Australia: Independent contractor or employee: Understanding the classifications

Last Updated: 23 December 2016
Article by Conor Fahey

Conor Fahey, MDC Legal

Independent contracting relationships are increasingly common, especially within industries such as:

  • construction;
  • medical and healthcare consulting;
  • transport and logistics; and
  • emerging "sharing economy" business such as Uber.

However, the distinguishing line between an employee and independent contractor can be a fine one.

The parties to an independent contracting arrangement need to ensure that the relationship is correctly classified. Incorrect classification as a contractor can have unintended and potentially serious consequences, including:

  • Breaches of the "sham contracting" provisions of the Fair Work Act 2009 (Cth) (FW Act);
  • Access to the FW Act unfair dismissal regime;
  • Claims for unpaid entitlements; and
  • Taxation and superannuation implications for both the employer and individual.

The relevant authorities dealing with the distinction between an employee and an independent contractor are fairly well established, and were very recently articulated by Deputy President Binet in the Fair Work Commission (FWC) decision of Petrie v Grant Johnson Pty Ltd [2016] FWC 6407.

This case involved an unfair dismissal application brought by Mr Petrie, a roof tiler. The respondent, Grant Johnson Pty Ltd (Johnson), raised a jurisdictional objection claiming that Mr Petrie was engaged as an independent contractor and therefore ineligible to be protected from unfair dismissal under the FW Act.

In considering this issue, Deputy President Binet cited the FWC full bench decision of French Accent v Michael Anthony Do Rozario [2011] FWAFB 8307, which summarised the general law approach to deciding employee/contractor status as follows:

  1. In determining whether a worker is an employee or an independent contractor the ultimate question is, considering the terms of the contract and the totality of the relationship, whether the worker is conducting a business of their own or is a servant of another in that other's business.
  2. The nature of the work performed and the manner in which it is performed must be considered.
  3. The terms and terminology of the contract are important. However, the parties cannot alter the true nature of their relationship by putting a different label on it.
  4. Consideration should then be given to the various indicia (identified in Stevens v Brodribb Sawmilling Co Pty Ltd and other authorities) as are relevant in the particular context.

In addressing the indicia, Deputy President Binet identified that there are no rules as to the weight to be given to the various indicia, being just a guide, with the ultimate question being whether the worker is acting for another or on their own behalf.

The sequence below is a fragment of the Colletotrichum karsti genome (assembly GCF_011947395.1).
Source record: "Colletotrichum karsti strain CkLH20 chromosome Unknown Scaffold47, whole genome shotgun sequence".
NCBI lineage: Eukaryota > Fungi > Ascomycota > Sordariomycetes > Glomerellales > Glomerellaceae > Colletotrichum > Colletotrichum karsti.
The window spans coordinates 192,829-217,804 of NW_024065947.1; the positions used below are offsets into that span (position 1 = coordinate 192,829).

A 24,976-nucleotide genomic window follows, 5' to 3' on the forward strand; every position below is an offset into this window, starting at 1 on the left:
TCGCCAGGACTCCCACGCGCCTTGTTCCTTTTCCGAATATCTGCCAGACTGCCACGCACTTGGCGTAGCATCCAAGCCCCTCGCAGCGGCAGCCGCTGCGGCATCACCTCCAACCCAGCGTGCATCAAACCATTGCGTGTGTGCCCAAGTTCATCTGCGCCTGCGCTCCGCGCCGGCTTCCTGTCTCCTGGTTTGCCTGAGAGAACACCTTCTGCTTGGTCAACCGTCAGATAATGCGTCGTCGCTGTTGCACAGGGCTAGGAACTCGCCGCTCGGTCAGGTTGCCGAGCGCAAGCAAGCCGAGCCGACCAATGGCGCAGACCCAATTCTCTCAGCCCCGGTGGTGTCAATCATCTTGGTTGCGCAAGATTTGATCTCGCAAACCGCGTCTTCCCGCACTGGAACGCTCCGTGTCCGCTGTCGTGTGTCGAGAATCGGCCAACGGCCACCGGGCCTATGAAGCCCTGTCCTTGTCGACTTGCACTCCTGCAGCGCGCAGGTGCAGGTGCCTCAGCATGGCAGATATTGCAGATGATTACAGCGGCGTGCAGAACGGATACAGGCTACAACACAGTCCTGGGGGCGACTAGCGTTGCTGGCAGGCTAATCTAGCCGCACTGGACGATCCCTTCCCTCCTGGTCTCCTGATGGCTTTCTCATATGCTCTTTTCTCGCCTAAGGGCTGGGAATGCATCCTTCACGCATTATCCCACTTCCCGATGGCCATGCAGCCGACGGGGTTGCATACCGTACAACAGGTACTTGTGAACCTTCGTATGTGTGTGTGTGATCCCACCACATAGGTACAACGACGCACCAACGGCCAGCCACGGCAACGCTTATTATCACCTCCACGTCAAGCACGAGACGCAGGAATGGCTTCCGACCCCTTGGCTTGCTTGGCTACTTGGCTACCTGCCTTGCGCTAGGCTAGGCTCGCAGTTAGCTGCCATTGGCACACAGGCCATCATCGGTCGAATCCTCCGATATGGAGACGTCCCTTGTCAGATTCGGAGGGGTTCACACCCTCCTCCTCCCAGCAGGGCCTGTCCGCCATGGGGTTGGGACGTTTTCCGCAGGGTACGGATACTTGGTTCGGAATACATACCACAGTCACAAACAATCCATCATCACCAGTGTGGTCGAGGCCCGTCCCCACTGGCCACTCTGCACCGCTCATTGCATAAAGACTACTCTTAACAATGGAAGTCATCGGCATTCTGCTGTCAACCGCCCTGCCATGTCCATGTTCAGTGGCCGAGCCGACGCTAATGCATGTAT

In applying this principle and deciding that Mr Petrie was an employee not an independent contractor, considering the relevant indicia the Deputy President identified that:

  • Johnson controlled the time and manner of work performed, and Mr Petrie worked exclusively for Johnson;
  • Johnson exercised control over the location and type of work performed by Mr Petrie via the preparation of roof restoration contracts for clients, which Mr Petrie completed. Any discretion Mr Petrie might have had over the work was limited to minor variations and amendments.
  • Mr Petrie had little to no control over his start times and that his finishing times depended on the work he performed and the weather.
  • Mr Petrie did not promote his services, nor did he have a business website or any other advertising material.
  • Johnson also provided him with business cards and pamphlets that he was expected to give to customers.
  • Mr Petrie did maintain his own vehicle, but was required to display Johnson's logo on the van.
  • Johnson described Mr Petrie as its "worker" to its clients.


In some cases, it can be difficult to determine if a worker is an employee or an independent contractor, because it is often the case that some of the relevant indicia may point towards an employment relationship, while other indicia may point to an independent contractor relationship.

To limit the risks of incorrect characterisation, the parties to an independent contracting relationship should turn their minds to creating certainty in the relationship from the outset.

This may include careful consideration of the above indicia when drafting any independent contractor terms of engagement.

Given the difficulty, complexity and potential risks of incorrect classification, the parties to an independent contracting relationship should consider seeking legal advice when entering into such arrangements, especially where an assessment of the above indicia generates some uncertainty.

The content of this article is intended to provide a general guide to the subject matter. Specialist advice should be sought about your specific circumstances.

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